Bipartisan Veterans Bill Unanimously Passes Senate
Jul 01, 2020
WASHINGTON – Sen. Chuck Grassley (R-Iowa) joined Sen. Joni Ernst (R-Iowa) in working for Iowa veterans, passing bipartisan legislation unanimously through the Senate to ensure proper care and treatment of our war heroes. This legislation will help to prevent another tragic event – like the case of Iowa veteran Anthony French, who, while suffering from a brain tumor in 2017 received improper care from a Department of Veterans Affairs’ (VA) provider with a history of substandard care – from ever happening again.
“Whether at a VA facility in Iowa or anywhere across the country, my fellow veterans deserve the best quality care possible—it’s the least we can do for these war heroes. Part of this effort is ensuring those treating our nation’s veterans are thoroughly vetted and are providing proper treatment and care,” Ernst said. “During these trying times in our nation, getting this commonsense, bipartisan bill unanimously through the Senate provides a glimmer of hope for our veterans and their families.”
“Our veterans work hard and put their lives on the line for us. When they come home, they deserve quality health care with doctors and providers they can trust. This is a commonsense bill that will help bring more accountability to the VA. I’m proud to join Senator Ernst on this bipartisan bill as she continues to lead the fight for better care for our veterans,” Grassley said.
The Ensuring Quality Care for Our Veterans Act requires that every health care provider hired by the Department of Veterans Affairs (VA) with a revoked license undergoes a third party review of that provider’s care. If the review determines that a competent practitioner would have managed the veteran’s care differently, the veteran will be notified. Additional cosponsors include Sens. John Boozman (R-Ark.), Chris Coons (D-Del.) and Shelley Moore Capito (R-W.V.).
“Implementing an additional clinical review of the care administered by VA providers who have previously had their license revoked by a state medical board is a commonsense protective measure. It is key to ensuring veterans get the quality care they have earned. Our nation made a promise to take care of those who served in uniform. Senate passage of this bill is important to fulfilling that commitment and ensuring veterans have access to reliable and accurate health information,” Boozman said.
“It is our responsibility to make sure our veterans are cared for. This legislation brings us one step closer to ensuring accountability in the VA health system, and I’m proud to see it pass the Senate today,” Coons said. “As our country continues to face the COVID-19 pandemic, it is vital that our veterans have confidence in the quality of the health care they receive.”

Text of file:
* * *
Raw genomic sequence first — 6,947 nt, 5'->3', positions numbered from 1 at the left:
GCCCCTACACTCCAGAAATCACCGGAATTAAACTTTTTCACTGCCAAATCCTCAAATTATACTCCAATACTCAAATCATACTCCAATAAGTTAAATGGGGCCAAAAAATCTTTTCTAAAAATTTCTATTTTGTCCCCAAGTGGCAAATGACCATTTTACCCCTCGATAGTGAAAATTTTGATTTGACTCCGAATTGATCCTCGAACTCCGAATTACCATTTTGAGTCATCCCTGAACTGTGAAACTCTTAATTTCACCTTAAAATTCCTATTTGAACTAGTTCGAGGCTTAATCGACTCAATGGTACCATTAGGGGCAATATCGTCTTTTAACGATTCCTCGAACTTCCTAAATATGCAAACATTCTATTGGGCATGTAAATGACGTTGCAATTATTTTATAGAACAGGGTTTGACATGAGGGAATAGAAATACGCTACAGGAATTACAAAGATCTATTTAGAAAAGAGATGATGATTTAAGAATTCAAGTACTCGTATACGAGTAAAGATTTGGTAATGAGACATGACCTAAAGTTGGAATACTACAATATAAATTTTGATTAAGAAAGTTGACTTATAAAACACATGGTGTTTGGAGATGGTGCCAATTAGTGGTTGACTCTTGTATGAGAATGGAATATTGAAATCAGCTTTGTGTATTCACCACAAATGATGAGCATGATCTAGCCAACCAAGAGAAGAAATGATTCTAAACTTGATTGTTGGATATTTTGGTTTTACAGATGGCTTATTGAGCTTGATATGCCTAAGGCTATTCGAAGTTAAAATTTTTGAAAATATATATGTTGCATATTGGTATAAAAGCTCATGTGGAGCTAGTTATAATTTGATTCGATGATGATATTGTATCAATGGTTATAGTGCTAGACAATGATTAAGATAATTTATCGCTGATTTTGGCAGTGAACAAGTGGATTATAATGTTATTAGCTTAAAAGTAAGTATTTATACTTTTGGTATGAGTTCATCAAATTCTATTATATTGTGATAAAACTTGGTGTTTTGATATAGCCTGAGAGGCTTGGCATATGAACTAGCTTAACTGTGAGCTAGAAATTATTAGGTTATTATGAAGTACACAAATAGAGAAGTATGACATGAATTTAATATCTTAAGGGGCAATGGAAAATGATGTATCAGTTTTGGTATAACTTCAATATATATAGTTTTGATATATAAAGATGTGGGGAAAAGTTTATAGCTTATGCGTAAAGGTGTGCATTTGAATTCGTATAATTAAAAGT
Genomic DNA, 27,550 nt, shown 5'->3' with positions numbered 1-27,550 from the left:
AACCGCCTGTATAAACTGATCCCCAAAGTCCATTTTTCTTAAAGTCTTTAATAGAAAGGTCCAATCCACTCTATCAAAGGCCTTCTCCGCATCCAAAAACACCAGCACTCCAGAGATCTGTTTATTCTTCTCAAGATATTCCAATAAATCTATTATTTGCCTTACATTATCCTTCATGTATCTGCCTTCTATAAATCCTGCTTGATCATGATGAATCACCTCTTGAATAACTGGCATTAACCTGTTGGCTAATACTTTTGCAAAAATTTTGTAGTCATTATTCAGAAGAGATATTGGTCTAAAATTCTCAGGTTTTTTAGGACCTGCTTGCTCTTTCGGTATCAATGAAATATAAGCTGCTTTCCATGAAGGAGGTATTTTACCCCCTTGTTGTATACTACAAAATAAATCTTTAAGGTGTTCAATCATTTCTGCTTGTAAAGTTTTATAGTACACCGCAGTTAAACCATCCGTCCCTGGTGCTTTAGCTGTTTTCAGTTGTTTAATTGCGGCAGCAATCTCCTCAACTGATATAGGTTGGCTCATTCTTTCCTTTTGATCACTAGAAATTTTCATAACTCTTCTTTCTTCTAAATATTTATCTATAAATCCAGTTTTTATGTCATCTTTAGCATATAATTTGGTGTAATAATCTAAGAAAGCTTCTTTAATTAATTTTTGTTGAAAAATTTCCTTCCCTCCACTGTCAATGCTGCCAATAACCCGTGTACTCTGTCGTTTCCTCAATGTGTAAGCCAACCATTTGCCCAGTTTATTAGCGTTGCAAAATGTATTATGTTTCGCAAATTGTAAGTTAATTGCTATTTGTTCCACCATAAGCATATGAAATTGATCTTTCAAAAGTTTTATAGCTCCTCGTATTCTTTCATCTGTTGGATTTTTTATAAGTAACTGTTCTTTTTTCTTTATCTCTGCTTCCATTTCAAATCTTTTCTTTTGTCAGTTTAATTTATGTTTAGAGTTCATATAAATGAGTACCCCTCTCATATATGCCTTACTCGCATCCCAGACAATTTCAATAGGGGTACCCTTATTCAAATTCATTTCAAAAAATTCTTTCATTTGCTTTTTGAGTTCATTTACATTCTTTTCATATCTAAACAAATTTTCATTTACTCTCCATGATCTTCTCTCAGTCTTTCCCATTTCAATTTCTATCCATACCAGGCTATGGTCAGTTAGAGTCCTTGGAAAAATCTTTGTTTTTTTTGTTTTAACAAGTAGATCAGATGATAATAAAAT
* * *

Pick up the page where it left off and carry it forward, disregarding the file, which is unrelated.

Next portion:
“Our West Virginia veterans have dedicated their lives to protecting our freedom, and we owe it to them to do all we can to ensure they receive quality care,” Capito said. “The Ensuring Quality Care for Our Veterans Act will accomplish this by making sure the VA hires qualified individuals that have been thoroughly vetted. It also ensures that proper actions are taken if irresponsible care is provided. I’m thrilled the legislation has passed the Senate today and will now head to President Trump’s desk for his signature.”
Following a December 2017 report in USA Today that the VA hired providers with revoked licenses, the VA took corrective action by taking appropriate human resources action and issuing new guidance to prevent health care providers with revoked licenses from being hired in the future. The USA Today story found that the VA—including the one in Iowa City—knowingly hired providers who had their licenses revoked or had misconduct allegations.
Senators Ernst and Grassley wrote a letter to the VA asking for answers on these hiring practices, specifically about the provider in Iowa City. The VA responded to their letter stating that they were doing a national review of this process to ensure compliance under current law.
Senators Ernst and Grassley again pushed for additional information from the VA about the process of the national review, including when results would be made public and if families of veterans treated by these unqualified providers would be notified. The VA responded, indicating that they are still working through their national review of VA providers.
At a Senate Veterans Affairs’ Committee hearing last year, Senator Ernst urged her colleagues to support this bill, sharing the story of Iowa veteran Anthony French, who, while suffering from a brain tumor in 2017, received improper care from a VA provider with a history of substandard care.